The Most Mathematically Efficient Way to Wrap Your Gifts

Inq's Wrapping Paper

 

Decorative gift wrap as we know it was invented in 1917 at the Hall Brothers stationary store in Kansas City, Missouri! (before that, people used plain brown or tissue paper). It was such a hit that in ten years, it became their primary source of business, and the brothers renamed the company – to Hallmark. Today, people spend more than $3.2 billion on wrapping paper every year.

 

In the annals of scientific research, there are some interesting scientific studies on gift giving. In case you’re curious as you do your holiday shopping, researchers have discovered that expensive gifts are not more appreciated that cheaper ones, and sentimental gifts are appreciated more than ones keyed to the recipient’s hobbies. But we’re more interested in the science of gift wrapping – and there’s some neat stuff there, too.

 

The first thing to know is that people prefer wrapped gifts; if you give someone a present that’s wrapped, they have a more favorable attitude towards whatever’s inside the box. Scientists speculate that by activating happy birthday and holiday memories, wrapping paper elevates the mood of the person getting the gift. 

 

And incredibly, how well you wrap the gift can influence how much somebody enjoys it, but not the way you might expect! In one study, people enjoyed sloppily wrapped gifts about 8% more than neatly wrapped ones (the scientists used the same gift both times). It’s all because of a psychological concept called “expectation disconfirmation”: the gap between what you’re expecting and what you get. A neatly wrapped gift raises the preconceived expectation of what’s inside, and the sloppily wrapped one lowers it. So once the present is unwrapped, the sloppy one seems cooler.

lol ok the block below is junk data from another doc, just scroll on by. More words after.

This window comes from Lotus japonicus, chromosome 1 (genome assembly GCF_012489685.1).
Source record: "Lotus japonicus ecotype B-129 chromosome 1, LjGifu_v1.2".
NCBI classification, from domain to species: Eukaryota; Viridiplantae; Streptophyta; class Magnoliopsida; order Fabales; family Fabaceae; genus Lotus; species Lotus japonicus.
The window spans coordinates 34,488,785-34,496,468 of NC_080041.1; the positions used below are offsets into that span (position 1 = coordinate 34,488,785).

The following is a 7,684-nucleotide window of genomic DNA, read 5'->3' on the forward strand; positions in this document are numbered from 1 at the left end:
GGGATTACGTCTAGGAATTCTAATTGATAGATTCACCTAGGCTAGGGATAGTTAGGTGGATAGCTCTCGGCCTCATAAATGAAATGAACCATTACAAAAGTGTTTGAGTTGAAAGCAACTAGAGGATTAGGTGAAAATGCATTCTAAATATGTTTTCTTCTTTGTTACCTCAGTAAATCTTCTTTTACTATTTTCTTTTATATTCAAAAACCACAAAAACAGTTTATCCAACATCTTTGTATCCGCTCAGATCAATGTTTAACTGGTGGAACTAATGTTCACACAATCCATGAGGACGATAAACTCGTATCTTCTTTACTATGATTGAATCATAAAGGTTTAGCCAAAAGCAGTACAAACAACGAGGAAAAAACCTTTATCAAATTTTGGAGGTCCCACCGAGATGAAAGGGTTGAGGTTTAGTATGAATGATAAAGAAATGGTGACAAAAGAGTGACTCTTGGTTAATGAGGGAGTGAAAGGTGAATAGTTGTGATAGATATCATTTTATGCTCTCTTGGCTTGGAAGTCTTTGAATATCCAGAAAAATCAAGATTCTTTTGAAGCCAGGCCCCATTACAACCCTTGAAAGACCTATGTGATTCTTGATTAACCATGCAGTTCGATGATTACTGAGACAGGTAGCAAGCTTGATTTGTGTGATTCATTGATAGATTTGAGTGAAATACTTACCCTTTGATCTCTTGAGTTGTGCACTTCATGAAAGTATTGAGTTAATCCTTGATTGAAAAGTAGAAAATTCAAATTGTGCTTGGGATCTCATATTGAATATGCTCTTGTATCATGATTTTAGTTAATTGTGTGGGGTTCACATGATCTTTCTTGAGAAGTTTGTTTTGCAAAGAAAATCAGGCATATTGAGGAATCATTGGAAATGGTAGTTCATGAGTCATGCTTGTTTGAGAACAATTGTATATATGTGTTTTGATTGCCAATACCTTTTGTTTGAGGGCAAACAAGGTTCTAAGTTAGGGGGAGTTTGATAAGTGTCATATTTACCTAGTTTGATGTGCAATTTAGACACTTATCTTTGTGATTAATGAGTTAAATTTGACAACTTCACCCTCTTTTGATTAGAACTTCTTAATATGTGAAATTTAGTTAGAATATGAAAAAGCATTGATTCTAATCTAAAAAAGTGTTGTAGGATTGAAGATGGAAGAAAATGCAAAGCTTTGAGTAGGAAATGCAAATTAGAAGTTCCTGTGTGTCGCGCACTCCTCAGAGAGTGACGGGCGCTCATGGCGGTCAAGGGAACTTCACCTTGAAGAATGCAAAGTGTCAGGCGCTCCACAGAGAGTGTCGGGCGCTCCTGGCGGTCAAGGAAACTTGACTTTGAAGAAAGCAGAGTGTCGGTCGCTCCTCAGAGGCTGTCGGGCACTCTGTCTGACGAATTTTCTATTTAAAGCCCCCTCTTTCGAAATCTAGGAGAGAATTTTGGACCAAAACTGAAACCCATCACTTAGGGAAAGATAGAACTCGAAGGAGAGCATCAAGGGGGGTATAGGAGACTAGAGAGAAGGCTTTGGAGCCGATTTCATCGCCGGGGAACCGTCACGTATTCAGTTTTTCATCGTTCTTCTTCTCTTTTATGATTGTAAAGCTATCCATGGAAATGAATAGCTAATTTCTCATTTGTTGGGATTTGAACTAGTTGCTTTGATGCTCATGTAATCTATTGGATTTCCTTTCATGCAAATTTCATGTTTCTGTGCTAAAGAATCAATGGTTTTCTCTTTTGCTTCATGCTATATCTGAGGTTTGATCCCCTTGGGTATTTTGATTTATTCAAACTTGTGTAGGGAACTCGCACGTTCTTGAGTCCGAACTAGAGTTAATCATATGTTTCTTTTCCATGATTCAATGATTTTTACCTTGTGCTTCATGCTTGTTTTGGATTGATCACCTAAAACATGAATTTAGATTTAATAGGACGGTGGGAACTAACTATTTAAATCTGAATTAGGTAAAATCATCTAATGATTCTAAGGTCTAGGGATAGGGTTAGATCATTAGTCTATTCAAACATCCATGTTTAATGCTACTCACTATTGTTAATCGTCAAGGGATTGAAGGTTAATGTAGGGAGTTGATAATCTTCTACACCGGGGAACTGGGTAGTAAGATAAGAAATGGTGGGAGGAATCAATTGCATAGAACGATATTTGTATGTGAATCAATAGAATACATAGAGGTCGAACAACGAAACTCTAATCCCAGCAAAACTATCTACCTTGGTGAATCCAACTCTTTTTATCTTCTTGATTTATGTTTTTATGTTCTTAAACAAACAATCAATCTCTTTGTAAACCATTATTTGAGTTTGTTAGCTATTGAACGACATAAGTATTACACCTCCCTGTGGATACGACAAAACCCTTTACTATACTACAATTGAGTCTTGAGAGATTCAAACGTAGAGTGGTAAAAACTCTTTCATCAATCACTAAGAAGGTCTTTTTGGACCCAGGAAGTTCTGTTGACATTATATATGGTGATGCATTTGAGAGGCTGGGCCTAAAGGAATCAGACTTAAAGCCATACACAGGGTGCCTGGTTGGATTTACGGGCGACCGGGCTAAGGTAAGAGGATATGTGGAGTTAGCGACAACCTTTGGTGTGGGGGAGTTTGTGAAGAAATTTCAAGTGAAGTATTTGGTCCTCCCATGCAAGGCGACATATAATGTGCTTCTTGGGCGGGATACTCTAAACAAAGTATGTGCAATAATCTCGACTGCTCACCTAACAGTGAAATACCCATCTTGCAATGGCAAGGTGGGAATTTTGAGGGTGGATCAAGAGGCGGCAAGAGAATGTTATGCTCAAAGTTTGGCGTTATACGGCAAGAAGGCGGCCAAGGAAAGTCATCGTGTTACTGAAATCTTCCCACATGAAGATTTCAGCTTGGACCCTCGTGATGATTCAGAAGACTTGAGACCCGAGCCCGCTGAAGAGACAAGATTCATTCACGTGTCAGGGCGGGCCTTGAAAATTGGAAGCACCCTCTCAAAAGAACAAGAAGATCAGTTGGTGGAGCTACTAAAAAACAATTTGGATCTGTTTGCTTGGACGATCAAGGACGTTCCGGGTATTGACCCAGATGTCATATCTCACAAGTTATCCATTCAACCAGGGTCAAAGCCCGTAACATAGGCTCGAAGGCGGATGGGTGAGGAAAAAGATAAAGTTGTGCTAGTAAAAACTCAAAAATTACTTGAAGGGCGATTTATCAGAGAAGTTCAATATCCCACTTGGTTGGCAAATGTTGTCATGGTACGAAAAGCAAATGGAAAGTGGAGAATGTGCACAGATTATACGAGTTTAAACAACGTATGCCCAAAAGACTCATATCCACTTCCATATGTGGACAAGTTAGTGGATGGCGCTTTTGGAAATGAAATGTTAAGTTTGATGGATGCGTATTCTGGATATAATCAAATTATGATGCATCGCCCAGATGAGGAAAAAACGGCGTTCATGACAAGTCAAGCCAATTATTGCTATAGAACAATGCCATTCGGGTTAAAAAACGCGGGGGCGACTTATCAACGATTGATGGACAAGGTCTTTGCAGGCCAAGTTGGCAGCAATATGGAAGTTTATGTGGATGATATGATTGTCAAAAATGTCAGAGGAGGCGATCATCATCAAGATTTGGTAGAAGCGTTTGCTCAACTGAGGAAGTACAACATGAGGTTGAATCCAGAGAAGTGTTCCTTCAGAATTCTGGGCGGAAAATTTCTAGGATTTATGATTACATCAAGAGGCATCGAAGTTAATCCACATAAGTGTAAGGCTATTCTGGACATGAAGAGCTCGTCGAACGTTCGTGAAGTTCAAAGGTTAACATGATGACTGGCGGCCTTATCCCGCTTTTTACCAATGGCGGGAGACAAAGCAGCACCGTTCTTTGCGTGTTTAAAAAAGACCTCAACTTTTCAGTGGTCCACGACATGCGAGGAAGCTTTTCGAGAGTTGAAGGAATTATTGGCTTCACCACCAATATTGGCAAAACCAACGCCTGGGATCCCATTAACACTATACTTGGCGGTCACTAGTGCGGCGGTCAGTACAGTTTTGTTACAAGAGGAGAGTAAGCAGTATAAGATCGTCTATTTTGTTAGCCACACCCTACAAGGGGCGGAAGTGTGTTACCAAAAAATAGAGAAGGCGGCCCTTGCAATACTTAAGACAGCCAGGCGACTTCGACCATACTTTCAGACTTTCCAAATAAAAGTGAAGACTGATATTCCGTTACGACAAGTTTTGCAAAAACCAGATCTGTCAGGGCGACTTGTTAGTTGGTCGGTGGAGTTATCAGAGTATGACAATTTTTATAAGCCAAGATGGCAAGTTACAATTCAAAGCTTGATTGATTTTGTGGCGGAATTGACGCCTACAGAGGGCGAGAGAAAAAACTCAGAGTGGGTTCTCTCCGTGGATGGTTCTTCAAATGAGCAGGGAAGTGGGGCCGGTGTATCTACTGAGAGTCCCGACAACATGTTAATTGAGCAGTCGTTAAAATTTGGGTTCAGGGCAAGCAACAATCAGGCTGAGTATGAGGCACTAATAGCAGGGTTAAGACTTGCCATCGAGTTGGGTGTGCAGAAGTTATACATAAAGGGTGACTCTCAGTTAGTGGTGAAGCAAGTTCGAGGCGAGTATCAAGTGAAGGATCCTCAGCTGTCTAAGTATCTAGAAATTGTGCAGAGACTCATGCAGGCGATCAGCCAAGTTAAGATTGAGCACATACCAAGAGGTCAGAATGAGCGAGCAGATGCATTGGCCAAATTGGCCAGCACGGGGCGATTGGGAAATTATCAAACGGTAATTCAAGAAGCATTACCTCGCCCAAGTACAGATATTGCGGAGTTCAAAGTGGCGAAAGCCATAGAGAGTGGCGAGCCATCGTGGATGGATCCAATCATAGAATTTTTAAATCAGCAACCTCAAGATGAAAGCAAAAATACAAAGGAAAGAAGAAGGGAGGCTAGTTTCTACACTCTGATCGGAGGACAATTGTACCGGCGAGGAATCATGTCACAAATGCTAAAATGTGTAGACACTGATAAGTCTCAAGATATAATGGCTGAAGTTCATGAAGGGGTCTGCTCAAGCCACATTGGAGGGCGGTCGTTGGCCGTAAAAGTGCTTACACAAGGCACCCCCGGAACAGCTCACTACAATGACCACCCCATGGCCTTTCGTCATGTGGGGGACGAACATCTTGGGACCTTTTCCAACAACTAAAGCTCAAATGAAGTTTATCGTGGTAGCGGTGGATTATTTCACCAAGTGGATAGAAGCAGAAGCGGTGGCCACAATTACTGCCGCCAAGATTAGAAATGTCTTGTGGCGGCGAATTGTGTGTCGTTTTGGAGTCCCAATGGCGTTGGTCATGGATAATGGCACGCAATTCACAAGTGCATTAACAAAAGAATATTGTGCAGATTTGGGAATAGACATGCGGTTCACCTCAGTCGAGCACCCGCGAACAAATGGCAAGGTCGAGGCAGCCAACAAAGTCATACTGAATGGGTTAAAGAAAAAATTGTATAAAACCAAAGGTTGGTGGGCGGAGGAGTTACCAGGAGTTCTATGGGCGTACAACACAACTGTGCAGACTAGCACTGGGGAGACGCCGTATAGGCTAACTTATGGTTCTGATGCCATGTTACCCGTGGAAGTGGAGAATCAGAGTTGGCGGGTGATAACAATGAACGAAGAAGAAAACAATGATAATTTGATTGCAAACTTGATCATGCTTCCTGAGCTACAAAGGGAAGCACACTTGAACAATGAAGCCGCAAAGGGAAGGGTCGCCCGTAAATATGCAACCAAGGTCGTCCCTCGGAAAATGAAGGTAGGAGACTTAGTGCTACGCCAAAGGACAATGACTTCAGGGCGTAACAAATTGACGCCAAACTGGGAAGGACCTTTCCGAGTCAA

But that’s not always the case. The one time when neatness counts? If you don’t know the person all that well. Studies show that if you’re just an acquaintances with someone, the way a present is wrapped is interpreted as reflecting how you feel about them: if it’s neatly wrapped, they believe you think the relationship is important, if it’s a sloppy mess, then not so much. With close friends, your bond is already strong, so how nicely you wrap the gift doesn’t seem to affect people’s attitudes towards the relationship. These two studies were conducted by the same team, and provide the best answer that science could give you about wrapping a gift: if you barely know someone, make sure those edges are sharp, but with good friends, a sloppy wrapping job is better. So don’t worry about the perfect bow for your bestie, it’s what’s inside that counts!

 

And finally, if you’ve wondered about the most efficient way to wrap presents, British mathematician Sara Santos has calculated some formulas that use simple measurements to calculate the least amount of wrapping paper needed to cover each gift.

  • For a rectangular present, the formula is: ½ (depth + height + width)2,
  • For a square one, 2(width + height)2

 

In practice, that means

  • First, measure the present along it’s longest diagonal (in inches or cm, unless it’s super large)
  • Add that to 1 ½ times the length
  • Cut out a piece of wrapping paper of that length on each side, then
  • Set the present on that piece of wrapping paper diagonally, and pull up all four corners into the center.

 Not only do you need the least amount of paper, you’ll only use one piece of tape! 

 

Now that you’re armed with all the best science and math on the wrapping of gifts, we hope both you and the people you give gifts to enjoy this optical illusion paper – and the holiday season!